Monday, November 19, 2012

Patch Update

Winter landscape - Nells Hill and Flat Mtn.
Before I return to normal blogging, I thought I’d present readers with some general impressions so far about my little patch of forest that I’m studying. I still haven’t measured it, as I don’t want the edges of it to be that rigidly defined. I’ve only been looking at this patch for a few weeks now. I started not long before Hurricane Sandy struck, and I can’t always study it every day, though I do try to spend some time looking it over at least three to four days a week. Sometimes even on those days I spend less time there than I’d like. The shortened hours of daylight are partly to blame. It’s not very light when I leave the cabin in the mornings, and it’s within a very few minutes of night when I return.

Hurricane Sandy did change how the patch looks. Before Sandy, the leaves that covered the ground were light and buoyant, tossed around with the barest hint of a breeze. After Hurricane Sandy, the leaves were wet and heavy, and several sodden layers thick. The one bare spot was on the opposite side of the patch after Sandy passed through.

Over the weeks I’ve noticed a lot more fungus in the patch than I thought was there at first glance. Two of the small branches on the ground came down during 2011’s Halloween snow. I’m sure of that because the branches have been cut with a chain saw, which was only used then. Before that storm, the branches were alive and attached to one tree or another, so the fungus has only been growing on them since “snowtober.” Virtually all the downed branches have at least small spots of fungus on them. I’ve seen what I think is tiny turkey tail fungus, as well as a nearly pure white parchment-type fungus.

I’ve already had a pretty “big” change in the patch. When I first started looking I noticed a nice-looking acorn embedded in the moss, and I had high hopes this acorn might sprout in the spring. There are other acorns in the patch, but they all seemed less likely to sprout. One might be upside down, another looks flat-ish and perhaps malformed, a couple are already rotting. But this one looked promising. Alas, it was not to be. Something, likely a squirrel, dug into the moss and dug it out. I could see the scratch marks in the moss and now there’s a fairly substantial hole where the acorn used to me.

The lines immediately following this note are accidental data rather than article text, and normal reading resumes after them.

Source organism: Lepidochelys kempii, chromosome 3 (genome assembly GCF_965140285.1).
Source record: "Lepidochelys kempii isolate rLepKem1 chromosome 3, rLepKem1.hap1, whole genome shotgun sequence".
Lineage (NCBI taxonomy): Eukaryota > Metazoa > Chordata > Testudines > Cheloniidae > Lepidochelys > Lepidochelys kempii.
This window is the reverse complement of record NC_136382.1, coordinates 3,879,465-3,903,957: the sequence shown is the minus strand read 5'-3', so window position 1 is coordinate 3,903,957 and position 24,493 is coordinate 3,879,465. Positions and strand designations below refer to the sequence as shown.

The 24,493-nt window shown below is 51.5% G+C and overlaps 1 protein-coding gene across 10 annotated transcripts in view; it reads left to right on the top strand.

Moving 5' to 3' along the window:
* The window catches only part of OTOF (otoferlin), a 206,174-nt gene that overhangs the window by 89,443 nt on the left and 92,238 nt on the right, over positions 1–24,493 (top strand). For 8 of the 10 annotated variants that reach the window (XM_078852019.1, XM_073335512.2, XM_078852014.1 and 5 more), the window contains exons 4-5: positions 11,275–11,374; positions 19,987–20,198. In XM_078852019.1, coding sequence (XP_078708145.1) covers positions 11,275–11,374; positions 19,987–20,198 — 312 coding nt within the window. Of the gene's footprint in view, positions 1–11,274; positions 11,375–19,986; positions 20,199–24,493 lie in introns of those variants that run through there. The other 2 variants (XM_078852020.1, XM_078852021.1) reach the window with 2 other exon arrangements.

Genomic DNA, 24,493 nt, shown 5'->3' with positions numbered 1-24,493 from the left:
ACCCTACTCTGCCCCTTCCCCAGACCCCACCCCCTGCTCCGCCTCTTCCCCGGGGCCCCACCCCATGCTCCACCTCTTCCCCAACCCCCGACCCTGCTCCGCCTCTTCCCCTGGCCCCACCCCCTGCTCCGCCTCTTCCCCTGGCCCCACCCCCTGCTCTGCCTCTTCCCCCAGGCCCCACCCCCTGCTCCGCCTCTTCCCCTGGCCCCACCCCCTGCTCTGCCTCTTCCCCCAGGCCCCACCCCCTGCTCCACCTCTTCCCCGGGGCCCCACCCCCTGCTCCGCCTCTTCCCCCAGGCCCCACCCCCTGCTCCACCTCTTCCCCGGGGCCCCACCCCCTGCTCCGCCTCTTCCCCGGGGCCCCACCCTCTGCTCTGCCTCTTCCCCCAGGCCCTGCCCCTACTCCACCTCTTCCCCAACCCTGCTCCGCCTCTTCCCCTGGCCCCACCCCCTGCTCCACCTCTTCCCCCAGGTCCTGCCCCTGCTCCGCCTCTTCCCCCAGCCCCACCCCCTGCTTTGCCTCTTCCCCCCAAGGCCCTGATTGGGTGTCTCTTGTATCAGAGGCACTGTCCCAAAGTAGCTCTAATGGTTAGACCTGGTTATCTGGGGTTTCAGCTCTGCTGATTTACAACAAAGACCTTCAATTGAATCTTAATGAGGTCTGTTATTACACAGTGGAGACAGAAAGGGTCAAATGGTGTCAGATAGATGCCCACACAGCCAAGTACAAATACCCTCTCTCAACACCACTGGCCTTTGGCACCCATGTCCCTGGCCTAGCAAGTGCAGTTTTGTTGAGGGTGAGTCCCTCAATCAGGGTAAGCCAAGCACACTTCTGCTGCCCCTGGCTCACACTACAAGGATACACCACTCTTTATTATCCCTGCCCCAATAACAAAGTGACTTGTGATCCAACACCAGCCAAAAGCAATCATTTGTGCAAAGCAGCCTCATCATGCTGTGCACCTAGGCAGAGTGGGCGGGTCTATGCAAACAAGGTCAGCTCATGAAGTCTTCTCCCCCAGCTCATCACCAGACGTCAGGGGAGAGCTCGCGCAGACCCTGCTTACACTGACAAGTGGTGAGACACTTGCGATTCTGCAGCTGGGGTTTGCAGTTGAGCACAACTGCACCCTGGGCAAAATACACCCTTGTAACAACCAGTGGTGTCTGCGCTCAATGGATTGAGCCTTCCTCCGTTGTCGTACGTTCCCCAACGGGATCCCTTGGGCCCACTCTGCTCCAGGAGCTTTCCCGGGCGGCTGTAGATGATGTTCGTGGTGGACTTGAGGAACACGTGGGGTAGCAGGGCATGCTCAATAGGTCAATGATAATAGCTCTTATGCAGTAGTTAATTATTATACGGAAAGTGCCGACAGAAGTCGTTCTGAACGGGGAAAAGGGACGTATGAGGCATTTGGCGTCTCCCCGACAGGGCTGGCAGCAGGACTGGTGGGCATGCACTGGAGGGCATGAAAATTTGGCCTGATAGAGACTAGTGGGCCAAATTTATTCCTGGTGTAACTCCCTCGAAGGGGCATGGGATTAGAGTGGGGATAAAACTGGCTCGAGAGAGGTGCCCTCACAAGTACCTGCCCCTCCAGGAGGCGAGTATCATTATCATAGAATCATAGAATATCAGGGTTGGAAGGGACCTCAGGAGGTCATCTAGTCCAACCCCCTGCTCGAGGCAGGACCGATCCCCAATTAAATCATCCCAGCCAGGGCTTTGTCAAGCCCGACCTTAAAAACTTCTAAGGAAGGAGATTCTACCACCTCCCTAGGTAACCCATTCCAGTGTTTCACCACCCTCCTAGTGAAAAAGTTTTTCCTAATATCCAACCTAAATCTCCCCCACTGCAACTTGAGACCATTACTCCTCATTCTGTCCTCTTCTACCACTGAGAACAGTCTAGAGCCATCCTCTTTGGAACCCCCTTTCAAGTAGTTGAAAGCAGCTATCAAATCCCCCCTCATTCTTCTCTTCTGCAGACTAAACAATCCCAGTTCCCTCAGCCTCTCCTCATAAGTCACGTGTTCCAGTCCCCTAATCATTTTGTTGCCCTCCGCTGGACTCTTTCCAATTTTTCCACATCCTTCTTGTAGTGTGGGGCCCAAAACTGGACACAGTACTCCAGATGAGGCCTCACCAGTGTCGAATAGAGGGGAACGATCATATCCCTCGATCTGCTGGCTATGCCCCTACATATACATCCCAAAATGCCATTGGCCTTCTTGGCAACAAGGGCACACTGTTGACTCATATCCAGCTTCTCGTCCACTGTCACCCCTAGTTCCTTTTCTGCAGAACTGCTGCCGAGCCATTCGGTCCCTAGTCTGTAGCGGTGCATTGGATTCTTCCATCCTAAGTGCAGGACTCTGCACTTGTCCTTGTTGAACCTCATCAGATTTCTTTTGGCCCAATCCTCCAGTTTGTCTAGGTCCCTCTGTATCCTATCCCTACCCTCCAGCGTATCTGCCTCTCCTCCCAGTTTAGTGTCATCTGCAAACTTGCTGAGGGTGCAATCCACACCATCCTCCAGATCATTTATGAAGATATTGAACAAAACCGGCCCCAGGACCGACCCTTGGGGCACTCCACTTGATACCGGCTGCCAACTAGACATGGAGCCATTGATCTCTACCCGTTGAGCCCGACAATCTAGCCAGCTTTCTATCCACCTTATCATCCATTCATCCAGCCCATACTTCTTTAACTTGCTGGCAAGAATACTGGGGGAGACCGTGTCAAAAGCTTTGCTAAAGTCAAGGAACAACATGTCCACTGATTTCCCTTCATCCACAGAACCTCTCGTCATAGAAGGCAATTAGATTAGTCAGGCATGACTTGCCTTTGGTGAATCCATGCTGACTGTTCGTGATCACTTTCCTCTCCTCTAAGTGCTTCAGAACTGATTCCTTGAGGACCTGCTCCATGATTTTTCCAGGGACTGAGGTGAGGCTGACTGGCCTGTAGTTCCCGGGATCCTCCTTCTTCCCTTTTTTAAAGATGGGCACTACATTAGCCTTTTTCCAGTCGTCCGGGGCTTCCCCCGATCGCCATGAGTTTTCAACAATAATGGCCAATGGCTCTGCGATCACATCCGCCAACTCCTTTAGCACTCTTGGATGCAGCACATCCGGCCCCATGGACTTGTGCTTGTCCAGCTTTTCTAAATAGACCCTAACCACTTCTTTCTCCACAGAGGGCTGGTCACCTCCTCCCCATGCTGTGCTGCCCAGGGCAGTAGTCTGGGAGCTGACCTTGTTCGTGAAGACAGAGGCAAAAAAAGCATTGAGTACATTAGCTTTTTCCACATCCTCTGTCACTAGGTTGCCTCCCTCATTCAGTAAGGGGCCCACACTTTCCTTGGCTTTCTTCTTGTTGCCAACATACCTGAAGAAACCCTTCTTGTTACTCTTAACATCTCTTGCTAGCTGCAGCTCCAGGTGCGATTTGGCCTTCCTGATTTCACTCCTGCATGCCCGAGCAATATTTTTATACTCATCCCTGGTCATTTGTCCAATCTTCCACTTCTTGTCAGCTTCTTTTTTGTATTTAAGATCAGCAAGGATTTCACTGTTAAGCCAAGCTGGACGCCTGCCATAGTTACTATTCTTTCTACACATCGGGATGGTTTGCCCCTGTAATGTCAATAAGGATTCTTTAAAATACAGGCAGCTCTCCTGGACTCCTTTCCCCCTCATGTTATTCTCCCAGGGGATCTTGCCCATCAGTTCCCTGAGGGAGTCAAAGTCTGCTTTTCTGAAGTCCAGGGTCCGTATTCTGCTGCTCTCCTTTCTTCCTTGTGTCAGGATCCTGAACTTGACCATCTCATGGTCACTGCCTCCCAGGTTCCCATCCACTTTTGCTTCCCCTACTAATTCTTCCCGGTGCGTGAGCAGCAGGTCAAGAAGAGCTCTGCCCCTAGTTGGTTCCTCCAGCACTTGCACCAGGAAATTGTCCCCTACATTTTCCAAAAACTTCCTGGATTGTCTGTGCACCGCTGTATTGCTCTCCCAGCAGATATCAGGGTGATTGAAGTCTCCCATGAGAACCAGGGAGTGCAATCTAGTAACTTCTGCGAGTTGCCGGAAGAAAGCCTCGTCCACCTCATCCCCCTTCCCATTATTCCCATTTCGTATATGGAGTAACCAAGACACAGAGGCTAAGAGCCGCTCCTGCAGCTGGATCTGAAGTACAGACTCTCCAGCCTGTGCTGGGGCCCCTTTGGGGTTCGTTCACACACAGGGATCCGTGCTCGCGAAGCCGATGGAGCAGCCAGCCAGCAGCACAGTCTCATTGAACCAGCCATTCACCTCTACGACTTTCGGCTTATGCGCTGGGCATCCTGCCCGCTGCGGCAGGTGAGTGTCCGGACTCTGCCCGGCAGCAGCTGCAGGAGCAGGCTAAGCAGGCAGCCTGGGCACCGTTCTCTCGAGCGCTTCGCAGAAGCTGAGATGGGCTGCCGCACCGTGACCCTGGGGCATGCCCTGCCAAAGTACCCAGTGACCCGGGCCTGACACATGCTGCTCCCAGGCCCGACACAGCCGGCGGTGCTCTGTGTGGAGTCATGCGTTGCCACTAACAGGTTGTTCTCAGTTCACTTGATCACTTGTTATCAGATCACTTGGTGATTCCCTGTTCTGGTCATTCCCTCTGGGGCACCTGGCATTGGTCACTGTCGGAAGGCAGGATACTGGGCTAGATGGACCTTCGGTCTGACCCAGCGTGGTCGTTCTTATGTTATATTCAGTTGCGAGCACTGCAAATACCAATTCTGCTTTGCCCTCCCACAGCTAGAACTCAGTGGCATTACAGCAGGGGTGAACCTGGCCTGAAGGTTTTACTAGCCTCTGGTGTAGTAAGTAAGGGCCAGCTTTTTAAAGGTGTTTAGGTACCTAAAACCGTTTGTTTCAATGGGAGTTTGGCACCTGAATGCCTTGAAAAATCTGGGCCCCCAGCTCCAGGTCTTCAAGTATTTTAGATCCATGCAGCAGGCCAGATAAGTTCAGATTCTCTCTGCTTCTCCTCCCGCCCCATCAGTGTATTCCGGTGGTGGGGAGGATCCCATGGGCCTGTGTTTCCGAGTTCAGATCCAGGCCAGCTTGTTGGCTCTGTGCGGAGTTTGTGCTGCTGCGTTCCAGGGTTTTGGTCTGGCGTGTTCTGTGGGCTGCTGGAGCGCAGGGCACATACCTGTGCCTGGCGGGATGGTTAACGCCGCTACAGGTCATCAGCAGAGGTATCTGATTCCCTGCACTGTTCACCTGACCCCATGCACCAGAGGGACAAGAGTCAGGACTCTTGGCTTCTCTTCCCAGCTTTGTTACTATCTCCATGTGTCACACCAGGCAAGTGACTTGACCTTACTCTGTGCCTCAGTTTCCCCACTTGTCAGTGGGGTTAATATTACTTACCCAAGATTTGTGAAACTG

I think it’s something of a not-so-minor miracle that any acorns actually get to sprout, let alone grow into the 100+ year old oaks that make up much of my front forest. It’s a long and rough trip from acorn to oak, I am sure of that.

Over the winter I have a few plans—identify all the species of tree leaves that are on it, to better identify the fungus, to investigate the rock and the lichens that cover it, and to take look at the seed pods to name a few.

I plan to make semi-regular updates about the patch here on Roundtop Ruminations over the next year. Perhaps once a month, perhaps more often, depending on what is going on. In winter, especially if I get some snow cover, the updates could be less frequent. In spring, certainly, more often is likely. I just hope the patch isn’t too big for me to handle!

1 comment:

Scott said...

I think that squirrels' work is what ends up "planting" most oaks, Carolyn. I think squirrels just forget where they've stashed some of the acorns. However, I've got to agree with you in another sense; I often dig young oak seedlings out of my vegetable garden with the intent of replanting them somewhere else in the preserve. If I dig them out and then put them in a pot near the house until I can get around to replanting them, a squirrel (or chipmunk) inevitably finds my handiwork and digs up the plant. The thief severs the seedling from the acorn, makes off with the partially-germinated acorn, and leaves the seedling limp and dead on the surface of the pot. I wonder how many oaks end up like this out in the "wild."